Narration

is the use of—or the particularly chosen methodology or process (also called the narrative mode) of using—a written or spoken commentary to convey a story to an audience Narration encompasses a set of techniques through which the creator of the story presents their story, including:

  • Narrative point of view (POV): the perspective (or type of personal or non-personal “lens”) through which a story is communicated
  • Narrative voice: the format (or type of presentational form) through which a story is communicated
  • Narrative time: the placement of the story’s time-frame in the past, the present, or the future

 

Narrator

is a personal character or a non-personal voice that the creator of the story develops to deliver information to the audience, particularly about the plot. The narrator may be a voice devised by the author as an anonymous, non-personal, or stand-alone entity; as the author herself/himself as a character; or as some other fictional or non-fictional character appearing and participating within their own story. The narrator is considered participant if he/she is a character within the story, and non-participant if he/she is an implied character or an omniscient or semi-omniscient being or voice that merely relates the story to the audience without being involved in the actual events. Some stories have multiple narrators to illustrate the storylines of various characters at the same, similar, or different times, thus allowing a more complex, non-singular point of view.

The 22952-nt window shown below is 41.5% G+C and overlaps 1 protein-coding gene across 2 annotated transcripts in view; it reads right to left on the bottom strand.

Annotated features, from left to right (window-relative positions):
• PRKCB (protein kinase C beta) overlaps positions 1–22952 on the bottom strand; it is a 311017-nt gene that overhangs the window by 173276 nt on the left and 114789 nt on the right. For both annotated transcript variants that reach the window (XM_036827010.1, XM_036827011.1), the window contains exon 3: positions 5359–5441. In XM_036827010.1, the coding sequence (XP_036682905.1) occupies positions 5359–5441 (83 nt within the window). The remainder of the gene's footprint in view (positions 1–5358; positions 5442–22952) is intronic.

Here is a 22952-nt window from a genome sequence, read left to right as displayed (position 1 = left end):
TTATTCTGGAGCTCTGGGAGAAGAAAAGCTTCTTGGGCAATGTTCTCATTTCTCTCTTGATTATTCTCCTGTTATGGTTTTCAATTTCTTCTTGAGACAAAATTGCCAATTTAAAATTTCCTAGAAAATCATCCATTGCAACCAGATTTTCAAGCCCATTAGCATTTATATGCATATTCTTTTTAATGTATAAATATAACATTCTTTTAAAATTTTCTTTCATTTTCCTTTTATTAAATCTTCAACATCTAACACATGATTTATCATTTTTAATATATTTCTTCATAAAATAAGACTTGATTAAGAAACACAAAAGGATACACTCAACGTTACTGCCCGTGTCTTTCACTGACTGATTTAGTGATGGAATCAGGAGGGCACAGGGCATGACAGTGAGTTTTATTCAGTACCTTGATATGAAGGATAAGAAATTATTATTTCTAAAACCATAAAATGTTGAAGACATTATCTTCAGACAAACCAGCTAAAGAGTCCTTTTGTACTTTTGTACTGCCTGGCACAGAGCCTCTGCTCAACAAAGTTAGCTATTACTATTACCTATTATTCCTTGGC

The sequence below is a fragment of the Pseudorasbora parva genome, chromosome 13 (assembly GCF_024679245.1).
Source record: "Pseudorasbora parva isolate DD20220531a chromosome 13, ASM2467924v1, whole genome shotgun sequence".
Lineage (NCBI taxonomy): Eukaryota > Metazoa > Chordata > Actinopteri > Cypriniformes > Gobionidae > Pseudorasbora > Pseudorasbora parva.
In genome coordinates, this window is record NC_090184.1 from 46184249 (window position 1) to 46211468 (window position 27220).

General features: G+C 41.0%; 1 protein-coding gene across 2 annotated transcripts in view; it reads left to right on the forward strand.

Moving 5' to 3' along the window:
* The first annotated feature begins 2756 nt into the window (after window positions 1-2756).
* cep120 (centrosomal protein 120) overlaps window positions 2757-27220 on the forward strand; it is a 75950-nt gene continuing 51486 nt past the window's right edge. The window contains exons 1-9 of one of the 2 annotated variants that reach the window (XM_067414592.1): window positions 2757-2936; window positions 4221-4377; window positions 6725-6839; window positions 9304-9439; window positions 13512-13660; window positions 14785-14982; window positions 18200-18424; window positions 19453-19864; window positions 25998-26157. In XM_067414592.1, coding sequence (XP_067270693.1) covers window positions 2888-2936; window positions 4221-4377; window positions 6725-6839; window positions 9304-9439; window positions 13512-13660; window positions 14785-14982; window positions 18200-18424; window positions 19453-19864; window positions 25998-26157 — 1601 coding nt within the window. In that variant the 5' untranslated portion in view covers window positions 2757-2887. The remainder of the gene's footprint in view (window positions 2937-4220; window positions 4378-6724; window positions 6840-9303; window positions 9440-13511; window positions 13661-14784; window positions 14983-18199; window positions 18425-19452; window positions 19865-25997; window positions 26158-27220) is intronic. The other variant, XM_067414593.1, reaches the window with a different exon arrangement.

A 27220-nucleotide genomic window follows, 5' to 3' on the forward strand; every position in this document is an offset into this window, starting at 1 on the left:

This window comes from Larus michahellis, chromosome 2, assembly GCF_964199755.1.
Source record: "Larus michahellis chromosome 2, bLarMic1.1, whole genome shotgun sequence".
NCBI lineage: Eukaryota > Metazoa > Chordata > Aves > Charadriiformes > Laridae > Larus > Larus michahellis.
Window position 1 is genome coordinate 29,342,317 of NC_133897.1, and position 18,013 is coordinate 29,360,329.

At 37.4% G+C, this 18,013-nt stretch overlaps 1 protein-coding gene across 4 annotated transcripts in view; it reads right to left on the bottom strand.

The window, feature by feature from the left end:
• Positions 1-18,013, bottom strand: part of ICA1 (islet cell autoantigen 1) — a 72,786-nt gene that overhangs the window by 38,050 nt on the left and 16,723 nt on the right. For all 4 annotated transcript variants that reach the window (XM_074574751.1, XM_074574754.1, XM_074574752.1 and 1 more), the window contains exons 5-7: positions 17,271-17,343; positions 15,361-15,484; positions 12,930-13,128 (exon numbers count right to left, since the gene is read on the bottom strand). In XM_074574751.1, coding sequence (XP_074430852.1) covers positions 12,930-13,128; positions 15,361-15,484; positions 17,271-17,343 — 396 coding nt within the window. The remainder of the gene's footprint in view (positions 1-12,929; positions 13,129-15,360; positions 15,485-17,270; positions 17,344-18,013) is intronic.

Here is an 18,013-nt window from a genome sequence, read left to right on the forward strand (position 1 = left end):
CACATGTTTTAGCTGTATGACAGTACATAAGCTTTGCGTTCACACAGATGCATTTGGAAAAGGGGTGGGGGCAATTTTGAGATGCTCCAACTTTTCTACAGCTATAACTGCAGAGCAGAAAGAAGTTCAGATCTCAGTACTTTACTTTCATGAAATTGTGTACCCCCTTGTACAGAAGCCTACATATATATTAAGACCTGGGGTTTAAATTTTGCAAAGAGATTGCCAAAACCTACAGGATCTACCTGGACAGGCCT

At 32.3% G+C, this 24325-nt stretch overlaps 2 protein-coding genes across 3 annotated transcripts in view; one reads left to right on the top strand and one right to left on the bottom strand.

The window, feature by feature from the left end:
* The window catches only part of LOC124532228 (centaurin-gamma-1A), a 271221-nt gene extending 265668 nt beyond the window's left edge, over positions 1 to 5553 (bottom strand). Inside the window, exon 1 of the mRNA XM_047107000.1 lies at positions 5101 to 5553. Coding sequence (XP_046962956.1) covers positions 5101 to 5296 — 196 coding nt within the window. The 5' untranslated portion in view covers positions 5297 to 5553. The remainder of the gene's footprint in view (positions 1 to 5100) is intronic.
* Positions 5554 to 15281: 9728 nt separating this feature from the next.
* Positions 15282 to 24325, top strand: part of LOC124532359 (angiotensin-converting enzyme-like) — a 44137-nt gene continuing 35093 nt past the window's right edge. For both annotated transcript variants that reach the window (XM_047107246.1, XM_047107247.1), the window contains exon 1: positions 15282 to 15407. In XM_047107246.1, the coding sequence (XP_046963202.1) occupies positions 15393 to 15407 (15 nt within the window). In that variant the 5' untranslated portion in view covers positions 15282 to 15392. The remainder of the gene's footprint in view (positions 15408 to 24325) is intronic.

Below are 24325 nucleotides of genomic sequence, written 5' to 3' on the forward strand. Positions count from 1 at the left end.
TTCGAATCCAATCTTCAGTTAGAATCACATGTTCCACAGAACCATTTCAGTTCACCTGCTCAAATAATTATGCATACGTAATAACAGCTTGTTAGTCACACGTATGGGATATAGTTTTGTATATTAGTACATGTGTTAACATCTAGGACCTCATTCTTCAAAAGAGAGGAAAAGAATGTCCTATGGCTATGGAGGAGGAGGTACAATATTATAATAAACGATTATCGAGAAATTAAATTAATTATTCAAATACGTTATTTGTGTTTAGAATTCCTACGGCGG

Plot

is a narrative (and, traditionally, literary) term defined as the events that make up a story, particularly: as they relate to one another in a pattern or in a sequence; as they relate to each other through cause and effect; how the reader views the story; or simply by coincidence.

Premise

The underlying idea of your story-the foundation that supports your entire plot. What the story is about.

Punctuation

Punctuation is “the use of spacing, conventional signs, and certain typographical devices as aids to the understanding and the correct reading, both silently and aloud, of handwritten and printed texts.” Another description is: “The practice, action, or system of inserting points or other small marks into texts, in order to aid interpretation; division of text into sentences, clauses, etc., by means of such marks.”